Pagalbinės prieigos priemonės
The recent economic recovery has not yet been able to create new jobs and the social situation in the EU shows little signs of improvement so far, according to the European Commission's latest Employment and Social Situation Quarterly Review.
This analysis also points to an expected increase in poverty levels and a slight improvement in the effectiveness of social protection expenditure in 2013, even if its impact remains very weak. The Review provides empirical evidence that the crisis at its height had the strongest adverse impact on the employment situation of men and young people.
The latest Quarterly Review stresses that the improvements in the EU labour markets are still weak. Employment showed the first signs of stabilisation in 2013, with a 0.1% growth in the second half of the year.
The income that households have at their disposal is lagging behind the growth in Gross Domestic Product (GDP). In 2013, the real Gross Disposable Household Income of households (GDHI) continued to decline year-on-year in the Euro area in real terms, though at a slower pace than before.
Another worrying trend is the continuous increase in financial distress since 2010, with more and more of the population reporting the need to draw on their savings and, more recently, even to run into debt to pay for everyday living costs.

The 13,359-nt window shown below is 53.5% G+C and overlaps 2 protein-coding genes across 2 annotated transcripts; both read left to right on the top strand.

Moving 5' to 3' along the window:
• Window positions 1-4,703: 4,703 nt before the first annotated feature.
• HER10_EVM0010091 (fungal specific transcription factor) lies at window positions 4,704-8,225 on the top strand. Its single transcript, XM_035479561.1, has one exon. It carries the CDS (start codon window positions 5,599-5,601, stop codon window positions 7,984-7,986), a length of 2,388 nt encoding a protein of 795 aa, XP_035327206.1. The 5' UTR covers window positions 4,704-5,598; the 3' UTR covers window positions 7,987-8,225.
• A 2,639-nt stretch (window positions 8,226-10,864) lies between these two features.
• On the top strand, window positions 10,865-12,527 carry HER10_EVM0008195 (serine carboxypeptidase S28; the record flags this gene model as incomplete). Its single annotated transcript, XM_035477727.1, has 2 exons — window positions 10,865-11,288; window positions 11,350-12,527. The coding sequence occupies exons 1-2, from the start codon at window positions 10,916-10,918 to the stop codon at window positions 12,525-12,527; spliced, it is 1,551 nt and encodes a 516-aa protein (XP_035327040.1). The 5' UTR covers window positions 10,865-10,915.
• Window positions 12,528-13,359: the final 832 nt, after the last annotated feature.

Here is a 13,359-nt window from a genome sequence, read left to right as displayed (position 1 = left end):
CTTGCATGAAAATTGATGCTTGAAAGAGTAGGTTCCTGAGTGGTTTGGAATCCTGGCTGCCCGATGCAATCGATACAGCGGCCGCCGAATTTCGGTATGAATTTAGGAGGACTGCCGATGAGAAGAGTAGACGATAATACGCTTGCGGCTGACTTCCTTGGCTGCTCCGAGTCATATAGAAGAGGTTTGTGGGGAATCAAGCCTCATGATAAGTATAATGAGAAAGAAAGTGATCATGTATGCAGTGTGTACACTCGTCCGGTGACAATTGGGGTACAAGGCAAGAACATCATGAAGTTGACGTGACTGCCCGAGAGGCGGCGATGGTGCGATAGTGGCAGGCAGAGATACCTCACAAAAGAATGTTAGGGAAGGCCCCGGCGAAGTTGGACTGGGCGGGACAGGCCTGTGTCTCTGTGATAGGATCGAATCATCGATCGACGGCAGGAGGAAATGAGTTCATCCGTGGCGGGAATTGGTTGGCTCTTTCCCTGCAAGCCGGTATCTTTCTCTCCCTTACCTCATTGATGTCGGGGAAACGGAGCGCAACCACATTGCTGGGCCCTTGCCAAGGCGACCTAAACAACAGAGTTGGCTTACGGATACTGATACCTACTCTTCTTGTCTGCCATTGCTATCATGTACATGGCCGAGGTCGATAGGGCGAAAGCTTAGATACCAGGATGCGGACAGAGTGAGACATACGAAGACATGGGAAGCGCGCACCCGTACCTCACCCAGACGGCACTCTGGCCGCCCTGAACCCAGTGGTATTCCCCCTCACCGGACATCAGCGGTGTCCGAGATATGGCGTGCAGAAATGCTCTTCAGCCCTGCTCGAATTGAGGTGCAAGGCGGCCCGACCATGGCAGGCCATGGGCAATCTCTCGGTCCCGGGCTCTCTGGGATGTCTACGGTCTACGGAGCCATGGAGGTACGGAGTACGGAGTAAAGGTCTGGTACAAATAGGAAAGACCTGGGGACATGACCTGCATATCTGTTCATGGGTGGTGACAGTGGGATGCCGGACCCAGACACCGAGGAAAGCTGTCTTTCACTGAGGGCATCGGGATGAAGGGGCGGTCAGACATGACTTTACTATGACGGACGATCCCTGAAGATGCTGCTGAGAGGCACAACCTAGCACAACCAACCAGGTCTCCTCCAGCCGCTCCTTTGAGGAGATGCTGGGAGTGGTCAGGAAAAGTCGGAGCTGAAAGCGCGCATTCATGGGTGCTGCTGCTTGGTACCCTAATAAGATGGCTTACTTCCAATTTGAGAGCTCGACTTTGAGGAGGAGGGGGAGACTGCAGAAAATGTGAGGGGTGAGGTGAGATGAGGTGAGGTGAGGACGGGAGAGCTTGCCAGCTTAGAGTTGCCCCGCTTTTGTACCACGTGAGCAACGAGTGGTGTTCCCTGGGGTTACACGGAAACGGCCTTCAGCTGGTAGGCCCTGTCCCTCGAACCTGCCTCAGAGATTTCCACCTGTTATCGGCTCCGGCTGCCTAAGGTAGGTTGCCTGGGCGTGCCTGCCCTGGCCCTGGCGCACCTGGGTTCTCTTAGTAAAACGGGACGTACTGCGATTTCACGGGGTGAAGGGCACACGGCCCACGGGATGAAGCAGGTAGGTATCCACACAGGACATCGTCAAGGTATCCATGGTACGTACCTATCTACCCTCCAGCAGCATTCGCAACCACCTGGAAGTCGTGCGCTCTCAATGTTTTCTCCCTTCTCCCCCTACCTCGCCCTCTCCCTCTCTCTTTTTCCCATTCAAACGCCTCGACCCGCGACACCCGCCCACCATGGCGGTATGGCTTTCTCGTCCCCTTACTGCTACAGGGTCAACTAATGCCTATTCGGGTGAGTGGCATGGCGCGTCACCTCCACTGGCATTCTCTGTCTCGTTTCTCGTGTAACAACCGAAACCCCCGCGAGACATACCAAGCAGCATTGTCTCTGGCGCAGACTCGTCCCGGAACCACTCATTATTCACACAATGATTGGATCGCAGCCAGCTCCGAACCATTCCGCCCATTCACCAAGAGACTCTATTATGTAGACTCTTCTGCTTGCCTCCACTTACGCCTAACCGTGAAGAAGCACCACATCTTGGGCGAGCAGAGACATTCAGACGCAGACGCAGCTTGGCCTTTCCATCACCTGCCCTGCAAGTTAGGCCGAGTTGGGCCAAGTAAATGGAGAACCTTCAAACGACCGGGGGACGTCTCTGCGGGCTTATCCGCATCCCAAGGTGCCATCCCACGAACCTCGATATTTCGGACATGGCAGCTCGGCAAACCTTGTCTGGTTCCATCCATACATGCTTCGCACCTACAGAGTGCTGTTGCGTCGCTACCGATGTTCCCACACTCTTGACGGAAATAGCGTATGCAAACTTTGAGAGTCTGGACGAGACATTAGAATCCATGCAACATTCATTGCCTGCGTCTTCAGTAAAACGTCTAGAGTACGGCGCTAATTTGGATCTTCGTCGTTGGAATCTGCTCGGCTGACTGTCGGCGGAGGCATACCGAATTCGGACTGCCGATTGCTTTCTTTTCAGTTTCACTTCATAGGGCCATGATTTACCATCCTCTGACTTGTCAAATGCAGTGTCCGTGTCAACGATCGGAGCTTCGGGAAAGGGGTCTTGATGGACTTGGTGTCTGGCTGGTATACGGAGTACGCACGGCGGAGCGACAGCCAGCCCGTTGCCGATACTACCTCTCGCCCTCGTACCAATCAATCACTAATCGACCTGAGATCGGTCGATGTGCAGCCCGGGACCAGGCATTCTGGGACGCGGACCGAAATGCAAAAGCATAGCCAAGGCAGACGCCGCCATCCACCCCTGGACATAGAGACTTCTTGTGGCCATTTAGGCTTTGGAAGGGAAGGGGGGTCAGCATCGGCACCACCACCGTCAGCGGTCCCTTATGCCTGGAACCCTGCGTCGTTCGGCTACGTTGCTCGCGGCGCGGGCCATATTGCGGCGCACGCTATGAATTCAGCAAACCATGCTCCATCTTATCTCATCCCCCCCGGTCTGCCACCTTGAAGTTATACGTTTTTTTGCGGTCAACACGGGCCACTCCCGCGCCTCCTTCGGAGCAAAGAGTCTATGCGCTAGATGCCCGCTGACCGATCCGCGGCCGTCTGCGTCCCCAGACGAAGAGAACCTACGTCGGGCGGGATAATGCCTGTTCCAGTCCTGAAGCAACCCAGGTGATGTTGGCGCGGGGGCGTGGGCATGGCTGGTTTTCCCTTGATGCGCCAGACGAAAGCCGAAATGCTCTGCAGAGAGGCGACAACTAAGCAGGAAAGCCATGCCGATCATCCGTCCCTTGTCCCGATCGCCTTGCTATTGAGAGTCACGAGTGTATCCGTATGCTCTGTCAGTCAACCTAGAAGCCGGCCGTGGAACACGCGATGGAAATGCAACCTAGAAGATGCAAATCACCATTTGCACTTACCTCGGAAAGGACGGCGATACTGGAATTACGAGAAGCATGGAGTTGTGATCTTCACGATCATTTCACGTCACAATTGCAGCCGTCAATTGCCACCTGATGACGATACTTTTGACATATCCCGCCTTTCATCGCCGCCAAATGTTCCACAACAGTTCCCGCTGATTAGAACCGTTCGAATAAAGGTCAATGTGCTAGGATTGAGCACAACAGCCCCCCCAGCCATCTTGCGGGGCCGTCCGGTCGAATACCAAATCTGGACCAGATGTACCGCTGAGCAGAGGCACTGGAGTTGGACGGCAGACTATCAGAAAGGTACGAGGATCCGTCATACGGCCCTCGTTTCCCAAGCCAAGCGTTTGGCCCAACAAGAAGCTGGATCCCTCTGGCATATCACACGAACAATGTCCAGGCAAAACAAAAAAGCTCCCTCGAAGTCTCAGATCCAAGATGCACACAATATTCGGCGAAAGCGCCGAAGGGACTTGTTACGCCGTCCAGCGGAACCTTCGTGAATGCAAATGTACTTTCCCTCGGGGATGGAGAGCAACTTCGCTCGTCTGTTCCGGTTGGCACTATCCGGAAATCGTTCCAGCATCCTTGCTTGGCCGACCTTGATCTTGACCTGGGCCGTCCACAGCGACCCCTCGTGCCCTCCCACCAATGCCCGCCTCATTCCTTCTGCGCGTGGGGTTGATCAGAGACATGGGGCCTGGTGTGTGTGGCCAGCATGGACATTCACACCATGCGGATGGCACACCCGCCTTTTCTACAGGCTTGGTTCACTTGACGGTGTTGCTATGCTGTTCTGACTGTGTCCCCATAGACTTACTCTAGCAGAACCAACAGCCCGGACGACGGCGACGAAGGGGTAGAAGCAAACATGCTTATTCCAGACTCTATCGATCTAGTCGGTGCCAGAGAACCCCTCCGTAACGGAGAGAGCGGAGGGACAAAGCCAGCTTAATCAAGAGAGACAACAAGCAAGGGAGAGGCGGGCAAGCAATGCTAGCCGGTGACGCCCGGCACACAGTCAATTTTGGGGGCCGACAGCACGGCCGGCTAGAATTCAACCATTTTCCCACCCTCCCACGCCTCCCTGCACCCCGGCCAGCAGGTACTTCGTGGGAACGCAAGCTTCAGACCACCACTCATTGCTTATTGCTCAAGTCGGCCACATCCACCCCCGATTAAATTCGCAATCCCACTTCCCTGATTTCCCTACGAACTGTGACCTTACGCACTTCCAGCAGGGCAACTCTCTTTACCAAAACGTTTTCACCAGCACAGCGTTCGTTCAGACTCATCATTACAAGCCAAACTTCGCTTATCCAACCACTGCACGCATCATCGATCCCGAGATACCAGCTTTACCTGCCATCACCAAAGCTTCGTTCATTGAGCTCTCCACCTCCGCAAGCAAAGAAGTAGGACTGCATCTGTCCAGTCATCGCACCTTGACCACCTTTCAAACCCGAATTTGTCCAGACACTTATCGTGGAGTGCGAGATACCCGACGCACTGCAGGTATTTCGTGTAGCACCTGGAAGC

January 2014 show that unemployment is still at record high levels, with around 26 million people (10.8 % of the economically active population) in the EU looking for work. In several Member States, unemployment remains close to the historically-high levels first seen in the current crisis. The Review also shows increasing use of temporary and part-time work.
There is evidence that temporary employment has become less of a stepping-stone towards a permanent job since the onset of the crisis. At the same time, job stability has decreased significantly, especially for men and the young, and divergences between Member States became more pronounced.
Poverty and social exclusion continued to rise in 2011 and 2012 and, according to the latest available data, a further increase is estimated in 2013 for those countries where economic and labour market conditions have continued to deteriorate.
The stabilisation impact of social protection expenditure remained very weak in 2013, growing much less than expected, despite a slight improvement. The analysis reflects significant differences among countries.